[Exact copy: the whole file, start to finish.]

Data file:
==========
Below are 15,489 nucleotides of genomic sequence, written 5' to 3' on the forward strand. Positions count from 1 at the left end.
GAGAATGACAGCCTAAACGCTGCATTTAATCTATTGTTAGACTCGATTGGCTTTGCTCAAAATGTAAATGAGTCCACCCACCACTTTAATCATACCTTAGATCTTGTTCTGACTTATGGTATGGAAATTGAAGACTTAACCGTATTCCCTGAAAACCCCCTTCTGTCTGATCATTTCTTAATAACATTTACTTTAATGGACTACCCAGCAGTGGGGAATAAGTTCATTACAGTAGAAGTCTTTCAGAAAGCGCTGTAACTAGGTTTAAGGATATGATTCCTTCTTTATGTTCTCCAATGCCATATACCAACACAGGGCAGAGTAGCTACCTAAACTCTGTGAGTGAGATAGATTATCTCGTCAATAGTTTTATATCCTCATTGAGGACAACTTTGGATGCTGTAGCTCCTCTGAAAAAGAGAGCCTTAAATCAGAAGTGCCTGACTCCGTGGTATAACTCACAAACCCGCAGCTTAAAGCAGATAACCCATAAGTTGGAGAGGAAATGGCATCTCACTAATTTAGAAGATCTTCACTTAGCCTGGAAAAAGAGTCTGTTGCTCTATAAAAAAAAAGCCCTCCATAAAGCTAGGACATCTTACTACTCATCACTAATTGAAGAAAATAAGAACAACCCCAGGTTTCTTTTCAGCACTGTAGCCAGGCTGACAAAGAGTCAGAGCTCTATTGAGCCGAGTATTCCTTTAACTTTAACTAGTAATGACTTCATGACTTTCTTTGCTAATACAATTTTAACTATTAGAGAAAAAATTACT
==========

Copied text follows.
Below are 15,489 nucleotides of genomic sequence, written 5' to 3' on the forward strand. Positions count from 1 at the left end.
GAGAATGACAGCCTAAACGCTGCATTTAATCTATTGTTAGACTCGATTGGCTTTGCTCAAAATGTAAATGAGTCCACCCACCACTTTAATCATACCTTAGATCTTGTTCTGACTTATGGTATGGAAATTGAAGACTTAACCGTATTCCCTGAAAACCCCCTTCTGTCTGATCATTTCTTAATAACATTTACTTTAATGGACTACCCAGCAGTGGGGAATAAGTTCATTACAGTAGAAGTCTTTCAGAAAGCGCTGTAACTAGGTTTAAGGATATGATTCCTTCTTTATGTTCTCCAATGCCATATACCAACACAGGGCAGAGTAGCTACCTAAACTCTGTGAGTGAGATAGATTATCTCGTCAATAGTTTTATATCCTCATTGAGGACAACTTTGGATGCTGTAGCTCCTCTGAAAAAGAGAGCCTTAAATCAGAAGTGCCTGACTCCGTGGTATAACTCACAAACCCGCAGCTTAAAGCAGATAACCCATAAGTTGGAGAGGAAATGGCATCTCACTAATTTAGAAGATCTTCACTTAGCCTGGAAAAAGAGTCTGTTGCTCTATAAAAAAAAAGCCCTCCATAAAGCTAGGACATCTTACTACTCATCACTAATTGAAGAAAATAAGAACAACCCCAGGTTTCTTTTCAGCACTGTAGCCAGGCTGACAAAGAGTCAGAGCTCTATTGAGCCGAGTATTCCTTTAACTTTAACTAGTAATGACTTCATGACTTTCTTTGCTAATACAATTTTAACTATTAGAGAAAAAATTACT